When director Shane Carruth (“Primer”) was casting his sophomore feature “Upstream Color,” it was his editor David Lowery, the director of fellow Sundance pic “Ain’t Them Bodies Saints,” who suggested Amy Seimetz for the lead.
Lowery had known the actress for a long time, having worked on several projects together including this year’s Sundance entry “Pit Stop,” which he co-wrote with director Yen Tan.
Though Seimetz was flattered by the interest, she initially turned Carruth down because she was editing her own movie, “Sun Don’t Shine,” which she also wrote, produced and directed.
“I showed Shane a cut of my film and I guess he liked it because he offered me the part. I didn’t have to audition for it,” said Seimetz, who like many of those who saw it at Sundance, struggles to describe “Upstream Color.” “Even if I wanted to go deeper into it, it’s a film you have to see in order to really understand. My character has undergone something very traumatic at the beginning and it’s about piecing together what happened over the rest of the narrative. It’s abstract, but also rich with emotion.”
“Pit Stop” is a little easier for the actress to wrap her head around. “In that movie, I live in a small town in Texas and my husband comes out of the closet. I’m trying to be friends with him for the sake of our child and be understanding, but I’m still in love with him,” explained Seimetz, who also has a short film titled “Postmodem” screening at Sundance.
Though she declined to choose a favorite among the three projects making the rounds in Park City, Seimetz singled out Carruth for being an uncompromising filmmaker who dares to take narrative risks.
“I’ve never seen anything like the movies Shane has made. There’s nothing comparable. It is his vision. He has this magnificent grasp on what a narrative is. It isn’t straightforward, but the most brilliant filmmakers don’t need to do a paint-by-numbers movie. We get along really well and I responded to the material on an emotional level. He has a very lyrical and technical approach to everything as well as a clear understanding of the heart of the story and what makes the whole thing tick. The working experience was unlike anything I’ve ever done,” gushed Seimetz, who’s proud to have a festival like Sundance championing her work.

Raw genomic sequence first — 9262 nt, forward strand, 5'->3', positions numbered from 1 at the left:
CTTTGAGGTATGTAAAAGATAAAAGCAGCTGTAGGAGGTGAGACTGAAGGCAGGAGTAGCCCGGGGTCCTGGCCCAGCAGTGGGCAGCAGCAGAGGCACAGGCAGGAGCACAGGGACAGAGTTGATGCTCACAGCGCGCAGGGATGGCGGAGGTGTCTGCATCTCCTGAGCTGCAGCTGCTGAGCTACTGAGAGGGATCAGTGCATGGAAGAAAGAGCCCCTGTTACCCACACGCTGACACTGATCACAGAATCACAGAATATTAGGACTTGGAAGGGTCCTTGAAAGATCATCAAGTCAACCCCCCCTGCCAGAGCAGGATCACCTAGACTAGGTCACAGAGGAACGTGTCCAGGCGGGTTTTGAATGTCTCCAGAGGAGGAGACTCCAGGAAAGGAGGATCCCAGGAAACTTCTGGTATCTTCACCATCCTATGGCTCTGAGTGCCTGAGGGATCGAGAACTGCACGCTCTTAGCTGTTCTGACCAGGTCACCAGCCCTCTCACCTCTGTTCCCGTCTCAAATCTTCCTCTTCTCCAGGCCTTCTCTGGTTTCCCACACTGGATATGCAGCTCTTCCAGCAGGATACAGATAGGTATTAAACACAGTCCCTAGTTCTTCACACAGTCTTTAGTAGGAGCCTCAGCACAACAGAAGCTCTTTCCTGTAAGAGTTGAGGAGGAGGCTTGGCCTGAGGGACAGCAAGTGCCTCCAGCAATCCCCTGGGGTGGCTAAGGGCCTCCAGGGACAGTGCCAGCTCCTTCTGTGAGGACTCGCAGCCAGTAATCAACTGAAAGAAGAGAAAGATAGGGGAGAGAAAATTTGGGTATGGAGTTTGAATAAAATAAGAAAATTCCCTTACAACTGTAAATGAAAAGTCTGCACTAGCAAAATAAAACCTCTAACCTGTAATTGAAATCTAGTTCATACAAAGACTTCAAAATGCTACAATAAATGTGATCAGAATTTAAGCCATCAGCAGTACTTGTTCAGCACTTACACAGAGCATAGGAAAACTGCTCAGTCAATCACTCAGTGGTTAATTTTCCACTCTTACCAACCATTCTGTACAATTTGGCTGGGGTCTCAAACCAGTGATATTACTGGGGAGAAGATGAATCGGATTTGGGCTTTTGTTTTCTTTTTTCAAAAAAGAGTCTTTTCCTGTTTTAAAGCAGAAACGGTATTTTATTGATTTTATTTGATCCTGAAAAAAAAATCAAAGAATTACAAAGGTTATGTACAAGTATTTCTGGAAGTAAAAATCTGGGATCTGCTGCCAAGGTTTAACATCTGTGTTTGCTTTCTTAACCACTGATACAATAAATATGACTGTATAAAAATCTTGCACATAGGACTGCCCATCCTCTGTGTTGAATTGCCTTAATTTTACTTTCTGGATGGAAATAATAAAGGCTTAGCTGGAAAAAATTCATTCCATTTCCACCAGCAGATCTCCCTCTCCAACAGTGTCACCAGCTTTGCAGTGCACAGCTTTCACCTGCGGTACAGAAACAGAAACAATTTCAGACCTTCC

“Most of the films I’ve done are very handmade and auteur-oriented. They’re small, so when it’s a very intimate experience with a small crew and not much money, it’s very exciting to have a platform like Sundance that people pay attention to. Even if it’s not the most buzzed-about festival, the reach they have is so vast. When something so small goes up against giant films, the movie stands alone and it doesn’t matter what your budget is.”
However, if there’s one thing that frustrates Seimetz about Sundance, it’s “the crazy hype machine,” which she acknowledges is ironic considering she has agreed to be interviewed by Variety. “I don’t really like it. It gets a little far from the heart of it all, but that’s an ongoing discussion in the independent world. With the interactive portion of film festival, they expect filmmakers to be very gracious and thankful. You have to keep smiling and saying ‘thank you.'”
That said, she’s grateful that film festivals like Sundance and South By Southwest exist. “They’re giving filmmakers so many opportunities. I think it’s great.”
Prior to the festival, thesp had planned to see Lowery’s “Aint Them Bodies Saints” and “A Teacher,” the latter of which was produced by her “Sun Don’t Shine” producer Kim Sherman. “There are a bunch I’m excited to see, but I’m looking forward to making discoveries. I love to wander into something I don’t know anything about.”
While Seimetz said she’s “very happy working in the independent space,” her profile is due for a boost among the mainstream, as she co-stars on Christopher Guest’s upcoming HBO series “Family Tree,” which debuts in the spring. “I started in experimental film, so I’ve never looked at work as jumping from lily pad to lily pad in search of the [best] one. I just want to do good work and work with directors I respect. Big or small, I kind of want to do it all,” said Seimetz.
“Upstream Color” screens in competition on Friday (6:00 p.m. at the Tower Theater in Salt Lake City) and Saturday (2:30 p.m. at the Library), while “Pit Stop” screens as part of the NEXT lineup on Friday (9:00 p.m. at Broadway Centre Cinema 6 in Salt Lake City) and Saturday (Holiday Village Cinema 4).
One in a series of profiles on filmmakers and talent from the Sundance Film Festival 2013.